How to Tell Whether Your AWS MSP Is Good at Its Job

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During recent user research sessions, we heard multiple business owners and IT managers express dissatisfaction with their current AWS Managed Services Providers (MSPs). Yet, our interviewees weren’t actively looking for alternatives — commonly because they were not sure that a better alternative existed or because they were wary of the amount of time and effort needed to change to a different MSP relative to the benefits they would gain.

This article isn’t arguing that Logicata’s service is always better, as that would be unfair to other good companies in the space. Instead, we offer a list of criteria that you can use to tell whether your AWS MSP is good at (and actually doing) its job.

We will explain what makes a good AWS MSP so that you can evaluate your existing service provider, if you have one, or prepare for conversations with potential AWS partners. Let’s dive in!

What is an AWS Managed Service Provider?

An AWS MSP manages all your AWS infrastructure for you, relieving you of the headache of personally managing AWS infrastructure, including but not limited to EC2 instances, RDS databases, VPCs, and Route53 DNS zones.

AWS managed services are offered by specialized providers like Logicata and are also among the many services provided by large multinational consulting corporations like Deloitte.

What constitutes a competent MSP?

While Amazon maintains a list of AWS Managed Service Provider Partners, being on that list doesn’t mean a provider is necessarily “good” or “bad”. For example, only partners that have reached an Advanced partner level will be listed on the page, which automatically excludes smaller companies that might still be excellent at what they do — and offer more affordable service than the multinational consulting corporations.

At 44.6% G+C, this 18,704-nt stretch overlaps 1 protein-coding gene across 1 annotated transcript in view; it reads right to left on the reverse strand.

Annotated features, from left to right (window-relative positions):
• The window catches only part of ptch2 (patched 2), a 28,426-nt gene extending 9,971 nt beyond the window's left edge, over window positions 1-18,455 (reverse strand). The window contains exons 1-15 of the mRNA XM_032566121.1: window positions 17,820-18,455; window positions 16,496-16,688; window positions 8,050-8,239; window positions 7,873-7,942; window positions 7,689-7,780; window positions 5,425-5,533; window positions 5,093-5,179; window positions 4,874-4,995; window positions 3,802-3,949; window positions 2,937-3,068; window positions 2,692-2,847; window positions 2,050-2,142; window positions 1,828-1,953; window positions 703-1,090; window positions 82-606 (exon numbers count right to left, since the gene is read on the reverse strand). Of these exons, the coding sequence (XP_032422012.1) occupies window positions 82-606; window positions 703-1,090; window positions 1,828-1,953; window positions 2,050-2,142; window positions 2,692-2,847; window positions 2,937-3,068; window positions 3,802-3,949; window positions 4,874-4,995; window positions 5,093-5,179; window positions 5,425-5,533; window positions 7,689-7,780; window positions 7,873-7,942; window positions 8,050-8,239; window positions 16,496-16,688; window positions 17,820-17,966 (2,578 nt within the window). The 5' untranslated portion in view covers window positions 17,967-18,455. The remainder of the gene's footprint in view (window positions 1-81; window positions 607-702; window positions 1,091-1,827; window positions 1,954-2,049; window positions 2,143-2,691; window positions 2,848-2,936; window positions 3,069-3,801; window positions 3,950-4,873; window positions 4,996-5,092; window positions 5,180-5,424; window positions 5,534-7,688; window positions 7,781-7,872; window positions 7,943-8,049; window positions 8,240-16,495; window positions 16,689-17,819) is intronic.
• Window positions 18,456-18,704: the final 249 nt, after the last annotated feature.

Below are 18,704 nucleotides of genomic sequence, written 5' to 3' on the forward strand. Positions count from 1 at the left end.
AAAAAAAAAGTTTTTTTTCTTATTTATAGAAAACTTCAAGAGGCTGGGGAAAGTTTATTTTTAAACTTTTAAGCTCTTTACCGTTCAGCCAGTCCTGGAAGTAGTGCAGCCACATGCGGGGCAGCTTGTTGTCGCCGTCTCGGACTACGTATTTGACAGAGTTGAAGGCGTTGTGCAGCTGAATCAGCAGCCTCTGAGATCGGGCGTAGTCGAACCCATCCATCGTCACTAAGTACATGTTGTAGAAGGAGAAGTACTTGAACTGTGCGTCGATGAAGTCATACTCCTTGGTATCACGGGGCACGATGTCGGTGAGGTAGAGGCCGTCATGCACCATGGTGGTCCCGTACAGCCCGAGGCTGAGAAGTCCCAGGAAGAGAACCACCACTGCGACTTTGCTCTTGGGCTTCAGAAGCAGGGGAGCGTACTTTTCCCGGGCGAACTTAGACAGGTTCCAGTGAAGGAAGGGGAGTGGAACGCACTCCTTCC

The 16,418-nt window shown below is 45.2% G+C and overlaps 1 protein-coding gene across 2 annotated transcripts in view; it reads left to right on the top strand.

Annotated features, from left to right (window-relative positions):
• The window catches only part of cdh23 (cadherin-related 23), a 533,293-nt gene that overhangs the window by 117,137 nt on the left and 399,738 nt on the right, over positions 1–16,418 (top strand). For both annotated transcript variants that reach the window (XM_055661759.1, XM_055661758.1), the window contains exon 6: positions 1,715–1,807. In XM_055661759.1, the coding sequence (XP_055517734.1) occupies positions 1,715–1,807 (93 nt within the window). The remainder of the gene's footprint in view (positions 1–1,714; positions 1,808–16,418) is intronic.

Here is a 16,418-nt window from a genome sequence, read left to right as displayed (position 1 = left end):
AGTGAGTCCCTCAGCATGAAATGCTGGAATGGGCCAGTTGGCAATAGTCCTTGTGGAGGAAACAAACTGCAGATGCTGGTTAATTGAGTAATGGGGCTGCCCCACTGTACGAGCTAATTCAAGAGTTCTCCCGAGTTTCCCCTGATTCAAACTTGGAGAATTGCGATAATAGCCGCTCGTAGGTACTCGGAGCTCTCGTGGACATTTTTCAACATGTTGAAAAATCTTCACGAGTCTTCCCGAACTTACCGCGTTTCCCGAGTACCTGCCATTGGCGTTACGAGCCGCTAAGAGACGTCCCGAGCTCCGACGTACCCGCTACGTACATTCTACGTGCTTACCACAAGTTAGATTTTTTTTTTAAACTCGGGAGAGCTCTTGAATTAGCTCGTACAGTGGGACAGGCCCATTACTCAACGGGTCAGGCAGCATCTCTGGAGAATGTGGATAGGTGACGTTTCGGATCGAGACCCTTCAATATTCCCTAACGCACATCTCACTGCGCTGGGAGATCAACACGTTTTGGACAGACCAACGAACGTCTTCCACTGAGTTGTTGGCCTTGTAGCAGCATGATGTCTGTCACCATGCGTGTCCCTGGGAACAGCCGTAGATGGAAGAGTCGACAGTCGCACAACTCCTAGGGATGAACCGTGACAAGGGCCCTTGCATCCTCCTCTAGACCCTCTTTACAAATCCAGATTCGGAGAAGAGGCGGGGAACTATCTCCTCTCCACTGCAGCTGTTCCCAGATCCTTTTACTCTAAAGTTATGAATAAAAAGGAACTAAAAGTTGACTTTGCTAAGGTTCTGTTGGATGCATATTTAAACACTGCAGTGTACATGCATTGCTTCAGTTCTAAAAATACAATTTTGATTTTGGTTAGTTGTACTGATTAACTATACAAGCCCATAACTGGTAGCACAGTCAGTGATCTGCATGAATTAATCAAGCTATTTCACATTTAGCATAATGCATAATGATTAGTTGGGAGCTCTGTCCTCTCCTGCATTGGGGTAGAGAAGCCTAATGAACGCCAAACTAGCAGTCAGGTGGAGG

So as a SaaS business owner, how can you find a competent MSP that meets your needs if you can’t pick one off the list?

The role of the MSP is to provide qualified AWS advice and handle its implementation. Therefore, we believe that an MSP needs to be competent in both the technical aspects of AWS and the non-technical, organizational aspects needed to coordinate with the client — including effective communication and consistency of service.

Below, we list some areas that a qualified MSP should be proficient in. When you talk to your MSP or a potential provider, consider asking about these points, and make sure that the company has good practices or solutions for most (if not all) of them.

Technical competencies:

  • Avoiding major site outages
  • Keeping costs down
  • Site availability
  • Performance enhancements and monitoring
  • Best-practice configuration
  • Securing AWS environments
  • Automation

Non-technical competencies:

  • Communication and documentation
  • Consistent process
  • Trustworthy reputation
Areas of competency that a good AWS MSP should show.
The areas of competence that a good AWS MSP should demonstrate.